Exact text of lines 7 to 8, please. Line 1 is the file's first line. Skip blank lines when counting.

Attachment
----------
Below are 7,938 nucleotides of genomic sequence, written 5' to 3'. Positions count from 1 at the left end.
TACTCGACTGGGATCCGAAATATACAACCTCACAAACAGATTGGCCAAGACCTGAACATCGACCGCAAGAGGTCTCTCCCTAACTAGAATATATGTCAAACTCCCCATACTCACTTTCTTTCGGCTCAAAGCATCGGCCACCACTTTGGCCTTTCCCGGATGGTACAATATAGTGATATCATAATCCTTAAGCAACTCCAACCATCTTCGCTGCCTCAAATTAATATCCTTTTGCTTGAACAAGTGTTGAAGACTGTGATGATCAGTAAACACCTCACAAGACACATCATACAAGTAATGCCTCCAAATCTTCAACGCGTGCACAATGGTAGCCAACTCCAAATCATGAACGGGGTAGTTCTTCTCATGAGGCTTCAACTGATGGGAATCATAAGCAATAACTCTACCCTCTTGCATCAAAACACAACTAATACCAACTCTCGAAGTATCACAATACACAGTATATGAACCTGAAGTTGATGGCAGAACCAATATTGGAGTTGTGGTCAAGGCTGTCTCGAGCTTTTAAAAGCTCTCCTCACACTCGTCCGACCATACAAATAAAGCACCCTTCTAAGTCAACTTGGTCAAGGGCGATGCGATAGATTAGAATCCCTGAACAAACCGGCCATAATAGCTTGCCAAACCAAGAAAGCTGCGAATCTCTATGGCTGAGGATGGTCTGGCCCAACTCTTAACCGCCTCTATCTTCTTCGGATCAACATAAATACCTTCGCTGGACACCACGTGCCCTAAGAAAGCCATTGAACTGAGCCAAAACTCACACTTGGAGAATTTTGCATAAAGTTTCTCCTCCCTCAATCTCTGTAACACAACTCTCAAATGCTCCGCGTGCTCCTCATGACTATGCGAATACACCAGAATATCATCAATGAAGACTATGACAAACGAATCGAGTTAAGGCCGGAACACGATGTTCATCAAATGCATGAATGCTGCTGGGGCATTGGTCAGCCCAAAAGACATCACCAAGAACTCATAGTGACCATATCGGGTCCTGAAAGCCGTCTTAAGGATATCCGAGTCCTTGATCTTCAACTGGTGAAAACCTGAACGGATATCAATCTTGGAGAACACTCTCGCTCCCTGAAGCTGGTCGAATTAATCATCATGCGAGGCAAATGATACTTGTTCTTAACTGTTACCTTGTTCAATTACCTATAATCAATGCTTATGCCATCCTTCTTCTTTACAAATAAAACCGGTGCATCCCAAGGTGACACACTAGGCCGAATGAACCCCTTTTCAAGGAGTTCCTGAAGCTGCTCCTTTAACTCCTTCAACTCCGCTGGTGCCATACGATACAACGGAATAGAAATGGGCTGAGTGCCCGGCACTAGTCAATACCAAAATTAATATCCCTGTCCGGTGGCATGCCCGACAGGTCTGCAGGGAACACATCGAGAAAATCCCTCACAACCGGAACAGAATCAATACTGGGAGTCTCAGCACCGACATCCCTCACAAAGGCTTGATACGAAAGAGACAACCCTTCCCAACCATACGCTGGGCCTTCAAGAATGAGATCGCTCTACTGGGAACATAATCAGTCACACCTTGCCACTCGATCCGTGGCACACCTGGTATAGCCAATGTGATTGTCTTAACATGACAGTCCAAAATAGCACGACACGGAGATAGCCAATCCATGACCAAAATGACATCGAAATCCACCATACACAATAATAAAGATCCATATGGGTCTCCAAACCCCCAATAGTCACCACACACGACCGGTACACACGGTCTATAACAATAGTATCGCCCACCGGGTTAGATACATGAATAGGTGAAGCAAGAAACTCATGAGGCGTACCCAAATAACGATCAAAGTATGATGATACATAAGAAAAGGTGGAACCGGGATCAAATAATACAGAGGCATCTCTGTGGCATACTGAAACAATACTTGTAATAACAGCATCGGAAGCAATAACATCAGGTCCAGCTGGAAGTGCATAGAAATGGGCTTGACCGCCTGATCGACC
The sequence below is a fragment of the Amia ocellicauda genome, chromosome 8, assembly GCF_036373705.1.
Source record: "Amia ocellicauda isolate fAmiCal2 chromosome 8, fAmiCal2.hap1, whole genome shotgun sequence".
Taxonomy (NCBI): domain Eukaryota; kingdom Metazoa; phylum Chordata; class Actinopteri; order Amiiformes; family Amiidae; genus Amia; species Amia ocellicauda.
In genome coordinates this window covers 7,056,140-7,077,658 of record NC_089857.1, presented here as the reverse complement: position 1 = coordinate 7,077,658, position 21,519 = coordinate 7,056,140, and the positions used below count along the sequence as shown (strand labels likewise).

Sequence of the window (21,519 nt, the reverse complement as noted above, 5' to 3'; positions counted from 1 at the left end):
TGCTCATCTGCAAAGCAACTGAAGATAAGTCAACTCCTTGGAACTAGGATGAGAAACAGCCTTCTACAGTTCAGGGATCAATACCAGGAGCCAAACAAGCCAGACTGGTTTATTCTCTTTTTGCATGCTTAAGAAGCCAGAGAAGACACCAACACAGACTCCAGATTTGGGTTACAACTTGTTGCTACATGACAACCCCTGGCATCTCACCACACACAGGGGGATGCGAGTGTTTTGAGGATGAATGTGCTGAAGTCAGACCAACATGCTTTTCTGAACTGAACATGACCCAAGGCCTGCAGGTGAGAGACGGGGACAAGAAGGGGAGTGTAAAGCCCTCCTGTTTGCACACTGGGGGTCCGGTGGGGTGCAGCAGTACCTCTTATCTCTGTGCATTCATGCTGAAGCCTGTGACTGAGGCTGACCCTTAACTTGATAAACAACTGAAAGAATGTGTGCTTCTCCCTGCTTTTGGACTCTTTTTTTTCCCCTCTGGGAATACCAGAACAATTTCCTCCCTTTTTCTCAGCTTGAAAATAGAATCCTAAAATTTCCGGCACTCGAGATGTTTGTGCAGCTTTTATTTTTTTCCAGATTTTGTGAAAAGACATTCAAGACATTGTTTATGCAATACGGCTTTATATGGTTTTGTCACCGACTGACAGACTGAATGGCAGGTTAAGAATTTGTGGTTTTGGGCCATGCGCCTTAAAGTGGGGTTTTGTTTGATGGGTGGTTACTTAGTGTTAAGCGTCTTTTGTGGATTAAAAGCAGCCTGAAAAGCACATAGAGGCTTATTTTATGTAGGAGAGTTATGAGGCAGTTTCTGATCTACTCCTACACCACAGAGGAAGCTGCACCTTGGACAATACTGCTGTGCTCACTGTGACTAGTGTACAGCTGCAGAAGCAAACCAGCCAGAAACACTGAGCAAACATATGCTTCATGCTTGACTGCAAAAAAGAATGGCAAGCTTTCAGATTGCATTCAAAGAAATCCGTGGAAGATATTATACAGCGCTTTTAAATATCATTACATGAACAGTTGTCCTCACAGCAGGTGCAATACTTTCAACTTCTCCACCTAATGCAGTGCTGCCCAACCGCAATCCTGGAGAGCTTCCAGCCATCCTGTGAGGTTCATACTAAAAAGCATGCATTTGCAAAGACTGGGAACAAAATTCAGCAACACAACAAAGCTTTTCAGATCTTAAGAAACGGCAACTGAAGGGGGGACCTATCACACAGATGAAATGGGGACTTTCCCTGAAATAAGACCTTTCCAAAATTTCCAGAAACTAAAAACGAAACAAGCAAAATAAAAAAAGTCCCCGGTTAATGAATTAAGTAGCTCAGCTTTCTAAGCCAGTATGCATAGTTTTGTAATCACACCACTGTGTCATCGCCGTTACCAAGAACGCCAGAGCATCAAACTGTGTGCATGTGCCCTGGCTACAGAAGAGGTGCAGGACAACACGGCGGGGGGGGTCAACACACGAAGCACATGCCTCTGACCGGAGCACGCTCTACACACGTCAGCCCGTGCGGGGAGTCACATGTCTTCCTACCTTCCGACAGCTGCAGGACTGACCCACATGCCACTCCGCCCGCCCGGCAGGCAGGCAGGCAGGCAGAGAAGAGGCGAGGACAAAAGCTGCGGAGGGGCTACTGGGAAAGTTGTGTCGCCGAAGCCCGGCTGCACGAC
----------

Sequence of the window (21,519 nt, the reverse complement as noted above, 5' to 3'; positions counted from 1 at the left end):
TGCTCATCTGCAAAGCAACTGAAGATAAGTCAACTCCTTGGAACTAGGATGAGAAACAGCCTTCTACAGTTCAGGGATCAATACCAGGAGCCAAACAAGCCAGACTGGTTTATTCTCTTTTTGCATGCTTAAGAAGCCAGAGAAGACACCAACACAGACTCCAGATTTGGGTTACAACTTGTTGCTACATGACAACCCCTGGCATCTCACCACACACAGGGGGATGCGAGTGTTTTGAGGATGAATGTGCTGAAGTCAGACCAACATGCTTTTCTGAACTGAACATGACCCAAGGCCTGCAGGTGAGAGACGGGGACAAGAAGGGGAGTGTAAAGCCCTCCTGTTTGCACACTGGGGGTCCGGTGGGGTGCAGCAGTACCTCTTATCTCTGTGCATTCATGCTGAAGCCTGTGACTGAGGCTGACCCTTAACTTGATAAACAACTGAAAGAATGTGTGCTTCTCCCTGCTTTTGGACTCTTTTTTTTCCCCTCTGGGAATACCAGAACAATTTCCTCCCTTTTTCTCAGCTTGAAAATAGAATCCTAAAATTTCCGGCACTCGAGATGTTTGTGCAGCTTTTATTTTTTTCCAGATTTTGTGAAAAGACATTCAAGACATTGTTTATGCAATACGGCTTTATATGGTTTTGTCACCGACTGACAGACTGAATGGCAGGTTAAGAATTTGTGGTTTTGGGCCATGCGCCTTAAAGTGGGGTTTTGTTTGATGGGTGGTTACTTAGTGTTAAGCGTCTTTTGTGGATTAAAAGCAGCCTGAAAAGCACATAGAGGCTTATTTTATGTAGGAGAGTTATGAGGCAGTTTCTGATCTACTCCTACACCACAGAGGAAGCTGCACCTTGGACAATACTGCTGTGCTCACTGTGACTAGTGTACAGCTGCAGAAGCAAACCAGCCAGAAACACTGAGCAAACATATGCTTCATGCTTGACTGCAAAAAAGAATGGCAAGCTTTCAGATTGCATTCAAAGAAATCCGTGGAAGATATTATACAGCGCTTTTAAATATCATTACATGAACAGTTGTCCTCACAGCAGGTGCAATACTTTCAACTTCTCCACCTAATGCAGTGCTGCCCAACCGCAATCCTGGAGAGCTTCCAGCCATCCTGTGAGGTTCATACTAAAAAGCATGCATTTGCAAAGACTGGGAACAAAATTCAGCAACACAACAAAGCTTTTCAGATCTTAAGAAACGGCAACTGAAGGGGGGACCTATCACACAGATGAAATGGGGACTTTCCCTGAAATAAGACCTTTCCAAAATTTCCAGAAACTAAAAACGAAACAAGCAAAATAAAAAAAGTCCCCGGTTAATGAATTAAGTAGCTCAGCTTTCTAAGCCAGTATGCATAGTTTTGTAATCACACCACTGTGTCATCGCCGTTACCAAGAACGCCAGAGCATCAAACTGTGTGCATGTGCCCTGGCTACAGAAGAGGTGCAGGACAACACGGCGGGGGGGGTCAACACACGAAGCACATGCCTCTGACCGGAGCACGCTCTACACACGTCAGCCCGTGCGGGGAGTCACATGTCTTCCTACCTTCCGACAGCTGCAGGACTGACCCACATGCCACTCCGCCCGCCCGGCAGGCAGGCAGGCAGGCAGAGAAGAGGCGAGGACAAAAGCTGCGGAGGGGCTACTGGGAAAGTTGTGTCGCCGAAGCCCGGCTGCACGAC